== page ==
“I am an insomniac.” “I am a night owl.” “I am all whacked out today.” You must have heard people saying it offhandedly, often in jest, while talking about the nights they haven’t slept well. However, trouble sleeping is a chronic and serious issue for many. More so, it affects women more than men. Sleep deprivation may stir up the hornet’s nest of one’s health. In the long run, it may lead to crankiness, impaired memory, weight gain, weakened immune system, increased risk for diabetes and heart disease, high blood pressure, and low sex drive. Therefore, it is critically important to identify the cause of poor sleep pattern and address it.

What are the common causes of insomnia in women?

Several reasons—such as hormonal changes, breast feeding at night, a colicky baby, work-related stress, personal issues, health problems, and mental health issue—may contribute to an increased probability of insomnia in women.

A few lesser-known causes include:

  • Parasomnia: This conditions is associated with abnormal during sleep ( e.g., sleepwalking or frequent nightmares that lead to insufficient sleep.
  • Obstructive Sleep Apnea (OSA): As the name suggests, OSA causes breathing disturbances while asleep. Your breathing follows a start-and-stop cycle in presence of OSA. The phase of partial or obstructed breathing disrupts sleep and may lead to waking up gasping for breath. Snoring, daytime sleepiness, and obesity are tell-tale signs of OSA.
  • Restless Leg Syndrome (RLS): This condition causes legs to move incessantly while lying down. Pregnant women are more prone to RLS.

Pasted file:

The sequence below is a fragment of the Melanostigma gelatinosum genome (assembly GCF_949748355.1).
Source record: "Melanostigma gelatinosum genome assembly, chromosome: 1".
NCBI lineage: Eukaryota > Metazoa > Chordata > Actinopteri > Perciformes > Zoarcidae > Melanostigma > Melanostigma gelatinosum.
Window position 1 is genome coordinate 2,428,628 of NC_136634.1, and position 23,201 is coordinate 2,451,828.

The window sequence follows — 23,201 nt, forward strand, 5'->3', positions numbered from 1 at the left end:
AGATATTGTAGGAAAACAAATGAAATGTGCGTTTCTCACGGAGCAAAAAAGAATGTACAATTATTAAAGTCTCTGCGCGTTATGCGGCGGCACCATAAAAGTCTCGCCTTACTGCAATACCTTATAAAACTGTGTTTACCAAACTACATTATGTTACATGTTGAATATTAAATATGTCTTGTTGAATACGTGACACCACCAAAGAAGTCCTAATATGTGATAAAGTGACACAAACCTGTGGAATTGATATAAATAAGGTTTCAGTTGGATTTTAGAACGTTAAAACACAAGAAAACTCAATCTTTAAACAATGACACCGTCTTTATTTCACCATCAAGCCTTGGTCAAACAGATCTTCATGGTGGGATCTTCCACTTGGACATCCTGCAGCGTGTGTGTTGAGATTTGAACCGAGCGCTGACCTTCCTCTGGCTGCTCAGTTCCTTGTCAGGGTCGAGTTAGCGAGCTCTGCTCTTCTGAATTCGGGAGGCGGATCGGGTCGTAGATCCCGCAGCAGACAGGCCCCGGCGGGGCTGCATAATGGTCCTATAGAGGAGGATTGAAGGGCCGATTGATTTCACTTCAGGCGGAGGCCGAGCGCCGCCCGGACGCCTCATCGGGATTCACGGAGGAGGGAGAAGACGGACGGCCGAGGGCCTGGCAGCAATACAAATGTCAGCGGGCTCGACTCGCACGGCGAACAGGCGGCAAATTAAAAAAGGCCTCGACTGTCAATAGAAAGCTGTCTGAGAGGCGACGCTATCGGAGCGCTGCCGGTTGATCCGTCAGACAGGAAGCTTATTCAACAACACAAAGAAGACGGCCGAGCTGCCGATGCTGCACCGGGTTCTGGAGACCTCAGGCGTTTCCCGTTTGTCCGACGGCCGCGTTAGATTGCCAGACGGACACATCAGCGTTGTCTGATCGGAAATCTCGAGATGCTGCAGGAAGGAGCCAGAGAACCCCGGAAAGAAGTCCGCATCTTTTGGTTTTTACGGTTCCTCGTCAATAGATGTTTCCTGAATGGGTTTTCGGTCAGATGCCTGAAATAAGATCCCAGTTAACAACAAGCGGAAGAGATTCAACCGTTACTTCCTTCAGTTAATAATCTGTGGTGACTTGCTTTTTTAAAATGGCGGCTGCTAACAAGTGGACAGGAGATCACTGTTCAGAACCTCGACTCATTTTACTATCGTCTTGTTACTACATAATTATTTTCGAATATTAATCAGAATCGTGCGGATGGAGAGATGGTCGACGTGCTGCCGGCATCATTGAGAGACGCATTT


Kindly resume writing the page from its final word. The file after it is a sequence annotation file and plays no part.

What are the solutions for sleep problems in women?

  1. Practice sleep hygiene
  2. Sleep hygiene refers to habits that help you get sound sleep. These include going to bed and waking up at the same time, eating light dinner or eating at least 2-4 hours before going to bed, not consuming caffeine or alcohol in the evening, refraining from using blue-light emitting devices (e.g., electronic displays) at least two hours before sleeping, and keeping your room quiet, dark, and temperature-regulated.

  1. Use a sleep tracker
  2. Sleep tracking apps help you identify the problems in your sleep pattern and correct them. For example, tracking will help you know if you are getting enough sleep and how long it takes you to sleep again if you wake up at night. In addition, it allows you to track your mood and check if your sleep habits are affecting it.

  1. Manage worrisome thoughts
  2. The mind gets more active when we are lying still. Generally, people can manage the flow of thoughts and fall asleep. However, with problems like depression, anxiety, and obsessive compulsive disorder (OCD), running thoughts make sleeping difficult. So, read for some time, write a journal, practice breathing techniques, and seek therapy to manage rumination.

  1. Say no to clinomania
  2. Get out of bed if you cannot sleep for a long time, and do something that tires your mind. However, intense exercises are not helpful as may lead to mental stimulation.

  1. Be active
  2. No solution for insomnia may be that effective if you lead a sedentary lifestyle. However, sufficient daily activity and exercise tires the body, promoting better sleep. Physical activity also improves mood, which may help regulate racing thoughts.


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